Once I started the climb up to the next checkpoint I completely ground to a halt, I was very, very tired and I think I’d used all my remaining energy getting over the Moretan. I had a hard time getting up that climb, I managed to get lost twice therefore I had to retrace my steps to the last marker. I think it was my fault as I wasn’t really paying attention and just trying to put one foot in front of another. I definitely had my low point as it was very dark, very late/early and I was struggling with the thought of having to do another 50km. On that climb I imagined a really nice marquee at the next checkpoint with beds and a fire and lots of lovely food. I had also decided that I was going to drop out here as this whole thing was just stupid, I hated the person (who I’d hadn’t meet) who devised the route and I had nothing to prove so why was I bothering!  I finally arrived at the checkpoint to see half a marquee with the wind blowing through, it was cold and I couldn’t linger. Thank goodness for that, there was nothing to keep me there so I had to keep going; only 2 checkpoints to go now.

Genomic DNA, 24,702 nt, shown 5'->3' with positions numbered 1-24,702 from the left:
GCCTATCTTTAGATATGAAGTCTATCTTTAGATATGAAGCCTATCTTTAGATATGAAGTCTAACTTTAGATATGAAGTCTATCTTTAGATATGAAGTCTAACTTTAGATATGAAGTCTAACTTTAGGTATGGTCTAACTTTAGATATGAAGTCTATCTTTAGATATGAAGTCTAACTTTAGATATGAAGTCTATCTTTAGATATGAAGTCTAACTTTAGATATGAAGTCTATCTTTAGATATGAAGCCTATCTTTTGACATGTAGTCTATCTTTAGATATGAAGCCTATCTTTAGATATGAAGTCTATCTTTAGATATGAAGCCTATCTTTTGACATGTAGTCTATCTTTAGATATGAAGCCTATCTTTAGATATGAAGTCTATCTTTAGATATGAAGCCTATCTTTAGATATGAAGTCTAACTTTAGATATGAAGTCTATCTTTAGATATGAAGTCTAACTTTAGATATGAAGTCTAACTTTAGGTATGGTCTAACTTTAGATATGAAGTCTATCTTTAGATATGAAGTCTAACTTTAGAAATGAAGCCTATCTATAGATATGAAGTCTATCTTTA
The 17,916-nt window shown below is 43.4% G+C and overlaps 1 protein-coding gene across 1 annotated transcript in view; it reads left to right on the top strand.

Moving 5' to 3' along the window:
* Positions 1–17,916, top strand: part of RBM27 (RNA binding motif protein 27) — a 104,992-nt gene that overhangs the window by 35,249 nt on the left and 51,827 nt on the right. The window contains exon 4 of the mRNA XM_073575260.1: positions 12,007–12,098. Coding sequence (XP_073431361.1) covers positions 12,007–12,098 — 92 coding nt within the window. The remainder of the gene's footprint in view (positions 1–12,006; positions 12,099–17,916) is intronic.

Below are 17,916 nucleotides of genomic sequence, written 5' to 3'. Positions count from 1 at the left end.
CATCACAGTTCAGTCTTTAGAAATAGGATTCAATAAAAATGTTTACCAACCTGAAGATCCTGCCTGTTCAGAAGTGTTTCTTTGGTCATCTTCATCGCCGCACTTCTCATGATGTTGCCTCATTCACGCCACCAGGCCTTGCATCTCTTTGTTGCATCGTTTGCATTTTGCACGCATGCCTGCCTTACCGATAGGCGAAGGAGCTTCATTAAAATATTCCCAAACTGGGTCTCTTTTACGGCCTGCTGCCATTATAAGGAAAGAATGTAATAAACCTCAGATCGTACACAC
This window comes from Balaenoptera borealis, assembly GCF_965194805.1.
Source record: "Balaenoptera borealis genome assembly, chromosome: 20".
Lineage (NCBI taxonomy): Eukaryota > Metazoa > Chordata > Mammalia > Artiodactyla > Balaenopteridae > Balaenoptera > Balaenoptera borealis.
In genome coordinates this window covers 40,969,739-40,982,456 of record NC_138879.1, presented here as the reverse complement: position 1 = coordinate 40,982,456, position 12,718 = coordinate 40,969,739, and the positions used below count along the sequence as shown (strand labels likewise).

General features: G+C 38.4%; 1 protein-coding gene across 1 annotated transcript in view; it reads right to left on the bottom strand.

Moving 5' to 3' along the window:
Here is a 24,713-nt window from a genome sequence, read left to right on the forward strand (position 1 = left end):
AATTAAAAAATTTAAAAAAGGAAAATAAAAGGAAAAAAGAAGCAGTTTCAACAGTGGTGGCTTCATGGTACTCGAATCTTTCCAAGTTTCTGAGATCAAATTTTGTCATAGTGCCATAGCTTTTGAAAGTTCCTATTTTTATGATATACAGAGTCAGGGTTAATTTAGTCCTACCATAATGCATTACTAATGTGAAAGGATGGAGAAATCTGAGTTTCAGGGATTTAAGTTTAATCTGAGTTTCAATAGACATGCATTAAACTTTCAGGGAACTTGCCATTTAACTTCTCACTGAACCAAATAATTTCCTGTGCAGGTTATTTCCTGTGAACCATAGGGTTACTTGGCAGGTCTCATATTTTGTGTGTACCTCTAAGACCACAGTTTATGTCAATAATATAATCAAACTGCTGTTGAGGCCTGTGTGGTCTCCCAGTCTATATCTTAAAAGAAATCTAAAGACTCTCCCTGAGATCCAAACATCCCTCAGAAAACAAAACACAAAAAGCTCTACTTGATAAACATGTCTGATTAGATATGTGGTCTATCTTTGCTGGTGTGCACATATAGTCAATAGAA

I climbed to the ridge and again the mist came in and I struggling to follow the markers. Wow it was dark, it was getting close to first light which was always the darkest time. I was getting cold trying to find the way along this ridge. I finally picked up speed getting down to Col d Claran (it was like fell running) and then the descent into the valley was good fun too. At least I was still moving ok downhill. As I popped out of the cloud I could see headtorchs on the other side of the valley really high up, wow I thought, they are a long way away, I could then see the outlines of the mountains around me, it wasn’t clear where this route was going to go. I finally reached the valley and I crossed the river. The climb up the other side started immediately and would last for 800 vertical metres. There was many false summits/cols, however I was at least thankfully it was light again. The views were awesome and it was looking like it was going to be a nice day. I finally got to the path that traversed around to the next checkpoint, there were quite a few supporters on the way down to it. One of the checkpoint staff spoke good English and it was nice to chat for a few minutes. He told me I was doing well and asked me what I thought of the race, I replied immediately that I thought this was the hardest race I’d ever done and I was a finisher of the UTMB and Wasatch 100. He was also a UTMB finisher and he had completed L’Echappee Belle last year. He believed that EBHH was 4 to 5 hours longer than UTMB for most people. He’d finished UTMB in 31 hours (same as me) and he also told me that I’d arrived at this checkpoint almost exactly the same time that he had the year before (30hrs). So I asked his finishing time – it was 36 hours. I wasn’t sure I had another 6 hours left in me!